Friday, September 4, 2009

Mixology: Summer Beer

This past Wednesday night I attended a community group cookout from the church I've been going to this summer and it was there that I first tried this delicious beverage (hey, we're Presbyterian, what can I say?). Its maker, Ruthanne, was kind enough to provide me with the recipe so that I might provide it to you, dear reader, so be sure to get check out her blog. So, without future ado, from her email:
here's the recipe for the summer beer. this makes 2 quarts

48 oz (1.4 L) light beer (i've found corona or landshark type beers work best)
1.5 pints (750 ml) of vodka (no need to buy the pricey brands)
3 cans of frozen limeade concentrate (i get the store brand of this - cheaper and tastes exactly the same)

Combine in a pitcher and chill before serving. Can be served over ice. i've also served this from the freezer and it had a slushy consistancy which was quite good also.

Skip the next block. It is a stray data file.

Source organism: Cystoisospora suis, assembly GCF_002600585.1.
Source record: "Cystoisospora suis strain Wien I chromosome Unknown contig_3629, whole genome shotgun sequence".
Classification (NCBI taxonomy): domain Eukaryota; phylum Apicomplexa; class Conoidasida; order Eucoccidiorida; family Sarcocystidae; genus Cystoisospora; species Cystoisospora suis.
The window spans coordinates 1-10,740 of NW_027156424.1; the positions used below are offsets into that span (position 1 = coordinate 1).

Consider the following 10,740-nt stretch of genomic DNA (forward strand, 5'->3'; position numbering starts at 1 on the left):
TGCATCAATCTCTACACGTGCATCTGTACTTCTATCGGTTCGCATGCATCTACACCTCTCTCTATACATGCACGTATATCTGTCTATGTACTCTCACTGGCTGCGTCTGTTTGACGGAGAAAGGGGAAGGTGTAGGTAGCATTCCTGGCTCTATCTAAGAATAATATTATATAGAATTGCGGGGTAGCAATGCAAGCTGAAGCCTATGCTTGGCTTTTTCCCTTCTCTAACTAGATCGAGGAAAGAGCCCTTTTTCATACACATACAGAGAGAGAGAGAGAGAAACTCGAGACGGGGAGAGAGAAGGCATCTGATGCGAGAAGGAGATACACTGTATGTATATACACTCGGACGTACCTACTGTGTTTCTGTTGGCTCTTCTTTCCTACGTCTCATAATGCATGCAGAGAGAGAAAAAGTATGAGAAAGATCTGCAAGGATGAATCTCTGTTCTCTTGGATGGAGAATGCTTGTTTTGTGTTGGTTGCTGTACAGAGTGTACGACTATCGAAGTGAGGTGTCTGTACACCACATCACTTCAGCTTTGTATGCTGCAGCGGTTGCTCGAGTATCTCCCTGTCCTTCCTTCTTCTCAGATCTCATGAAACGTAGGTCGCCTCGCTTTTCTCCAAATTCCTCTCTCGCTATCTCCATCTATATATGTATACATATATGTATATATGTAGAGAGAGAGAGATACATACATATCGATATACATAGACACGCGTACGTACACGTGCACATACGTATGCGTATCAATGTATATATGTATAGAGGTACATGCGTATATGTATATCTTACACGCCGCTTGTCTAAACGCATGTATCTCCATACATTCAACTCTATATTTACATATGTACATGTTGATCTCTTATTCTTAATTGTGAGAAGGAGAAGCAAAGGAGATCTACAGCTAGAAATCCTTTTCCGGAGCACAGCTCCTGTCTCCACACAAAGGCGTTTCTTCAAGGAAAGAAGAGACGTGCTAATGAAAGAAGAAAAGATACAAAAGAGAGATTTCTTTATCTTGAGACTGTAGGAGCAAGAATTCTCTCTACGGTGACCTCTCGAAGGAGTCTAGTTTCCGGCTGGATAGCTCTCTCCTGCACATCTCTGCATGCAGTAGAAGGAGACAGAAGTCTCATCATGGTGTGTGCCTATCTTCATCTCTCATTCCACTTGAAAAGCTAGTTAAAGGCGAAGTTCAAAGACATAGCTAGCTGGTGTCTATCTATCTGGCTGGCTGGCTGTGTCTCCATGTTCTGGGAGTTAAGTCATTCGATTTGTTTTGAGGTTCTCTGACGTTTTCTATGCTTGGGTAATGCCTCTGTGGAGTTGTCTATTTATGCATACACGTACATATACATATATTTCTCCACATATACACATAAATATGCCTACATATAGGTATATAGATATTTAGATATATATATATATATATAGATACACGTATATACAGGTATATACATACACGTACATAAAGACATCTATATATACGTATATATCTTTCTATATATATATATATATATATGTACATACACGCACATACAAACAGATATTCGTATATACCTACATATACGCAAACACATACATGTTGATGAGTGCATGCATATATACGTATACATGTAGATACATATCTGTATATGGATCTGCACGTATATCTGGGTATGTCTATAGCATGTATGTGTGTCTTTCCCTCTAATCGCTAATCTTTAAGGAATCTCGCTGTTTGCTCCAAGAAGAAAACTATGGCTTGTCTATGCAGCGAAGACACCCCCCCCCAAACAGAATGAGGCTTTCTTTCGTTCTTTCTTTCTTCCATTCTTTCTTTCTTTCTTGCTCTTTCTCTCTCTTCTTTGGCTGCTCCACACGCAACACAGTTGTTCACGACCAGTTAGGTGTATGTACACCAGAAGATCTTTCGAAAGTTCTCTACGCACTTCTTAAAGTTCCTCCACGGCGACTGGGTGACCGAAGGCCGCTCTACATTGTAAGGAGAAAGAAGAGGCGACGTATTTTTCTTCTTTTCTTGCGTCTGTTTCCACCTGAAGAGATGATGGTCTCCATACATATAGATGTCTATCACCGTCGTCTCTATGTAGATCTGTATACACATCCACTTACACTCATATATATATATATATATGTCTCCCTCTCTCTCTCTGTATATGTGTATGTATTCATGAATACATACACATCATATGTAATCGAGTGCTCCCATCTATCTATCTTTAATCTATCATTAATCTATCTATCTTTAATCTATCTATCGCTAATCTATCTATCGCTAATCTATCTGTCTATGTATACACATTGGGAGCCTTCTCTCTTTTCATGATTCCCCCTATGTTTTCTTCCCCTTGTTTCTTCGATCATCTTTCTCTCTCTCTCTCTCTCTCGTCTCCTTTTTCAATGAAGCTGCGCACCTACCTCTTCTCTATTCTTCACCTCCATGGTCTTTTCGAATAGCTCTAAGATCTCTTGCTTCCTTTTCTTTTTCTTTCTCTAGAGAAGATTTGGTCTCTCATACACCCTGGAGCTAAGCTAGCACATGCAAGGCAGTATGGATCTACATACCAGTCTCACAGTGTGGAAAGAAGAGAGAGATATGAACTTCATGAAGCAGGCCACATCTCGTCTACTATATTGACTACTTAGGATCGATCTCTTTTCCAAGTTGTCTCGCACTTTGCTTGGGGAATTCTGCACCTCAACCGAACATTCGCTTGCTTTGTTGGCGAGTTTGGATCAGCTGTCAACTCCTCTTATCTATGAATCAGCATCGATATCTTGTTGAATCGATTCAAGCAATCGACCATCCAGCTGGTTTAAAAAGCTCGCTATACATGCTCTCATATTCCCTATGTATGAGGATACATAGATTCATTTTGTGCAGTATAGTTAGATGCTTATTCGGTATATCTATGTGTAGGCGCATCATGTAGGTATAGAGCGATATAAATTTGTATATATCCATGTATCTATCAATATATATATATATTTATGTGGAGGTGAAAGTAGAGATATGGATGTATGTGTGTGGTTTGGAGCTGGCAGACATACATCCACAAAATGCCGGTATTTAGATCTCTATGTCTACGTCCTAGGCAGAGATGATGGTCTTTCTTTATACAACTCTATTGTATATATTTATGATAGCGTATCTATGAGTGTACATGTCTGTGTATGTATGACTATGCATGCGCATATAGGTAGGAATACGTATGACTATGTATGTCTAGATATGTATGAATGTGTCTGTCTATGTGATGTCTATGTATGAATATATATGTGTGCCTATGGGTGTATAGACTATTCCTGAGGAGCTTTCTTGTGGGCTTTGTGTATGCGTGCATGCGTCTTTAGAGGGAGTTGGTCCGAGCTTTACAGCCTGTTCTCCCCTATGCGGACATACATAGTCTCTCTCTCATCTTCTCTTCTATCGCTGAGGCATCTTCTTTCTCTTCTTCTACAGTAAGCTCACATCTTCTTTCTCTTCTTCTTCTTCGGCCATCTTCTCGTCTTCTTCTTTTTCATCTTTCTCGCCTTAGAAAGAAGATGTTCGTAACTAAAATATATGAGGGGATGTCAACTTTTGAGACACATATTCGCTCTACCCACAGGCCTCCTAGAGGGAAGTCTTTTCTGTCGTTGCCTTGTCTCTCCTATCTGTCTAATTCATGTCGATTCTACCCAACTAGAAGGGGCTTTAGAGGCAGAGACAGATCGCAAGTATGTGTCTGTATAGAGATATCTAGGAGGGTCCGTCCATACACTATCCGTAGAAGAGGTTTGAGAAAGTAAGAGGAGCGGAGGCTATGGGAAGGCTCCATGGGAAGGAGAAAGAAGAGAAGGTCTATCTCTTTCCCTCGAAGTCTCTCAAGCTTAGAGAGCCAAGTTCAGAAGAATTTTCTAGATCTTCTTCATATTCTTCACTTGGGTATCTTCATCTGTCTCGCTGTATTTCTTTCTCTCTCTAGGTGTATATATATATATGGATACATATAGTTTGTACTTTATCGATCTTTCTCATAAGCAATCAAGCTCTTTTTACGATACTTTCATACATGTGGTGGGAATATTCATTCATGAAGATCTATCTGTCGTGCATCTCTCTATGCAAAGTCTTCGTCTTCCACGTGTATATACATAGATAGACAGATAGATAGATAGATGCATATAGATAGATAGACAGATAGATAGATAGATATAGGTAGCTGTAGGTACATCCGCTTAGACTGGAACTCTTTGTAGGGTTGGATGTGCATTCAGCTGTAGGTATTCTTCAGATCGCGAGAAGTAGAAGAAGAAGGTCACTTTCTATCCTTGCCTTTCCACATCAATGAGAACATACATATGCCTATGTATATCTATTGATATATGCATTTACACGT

I really can't get over how good this drink was. The limeade adds sweetness and tang, the beer adds some fizz and keeps the sweetness in check, and the vodka just adds trouble. I suggest whipping up a batch for your Labor Day activities this weekend and celebrating the end of summer with a toast.

4 comments:

Patrick said...

Praise the Lord. This stuff is mighty tasty.

Dixiecrat said...

We call that concoction Skippy in Kentucky, and its very easily and cheaply made with a 3o rack of any light beer, a handle of vodka and an entire container of country time lemonade. best mixed in a cooler and then served straight from there....and then wheeled to a desirable location

Tammy B said...

That sounds quite good. Do you know the difference between Presbyterians and Baptists? Presbyterians speak to each other in the liquor store! (I'm Presbyterian and my family just sold my late father's liquor store)

Anonymous said...

We've made that concoction for our last two big summer parties and have called it "Redneck Martini". It sneaks up on you, no doubt. Our recipe calls for Miller Genuine Draft. It's been a big hit every year - it least 5 gallons disappear by the end of the day.

Clay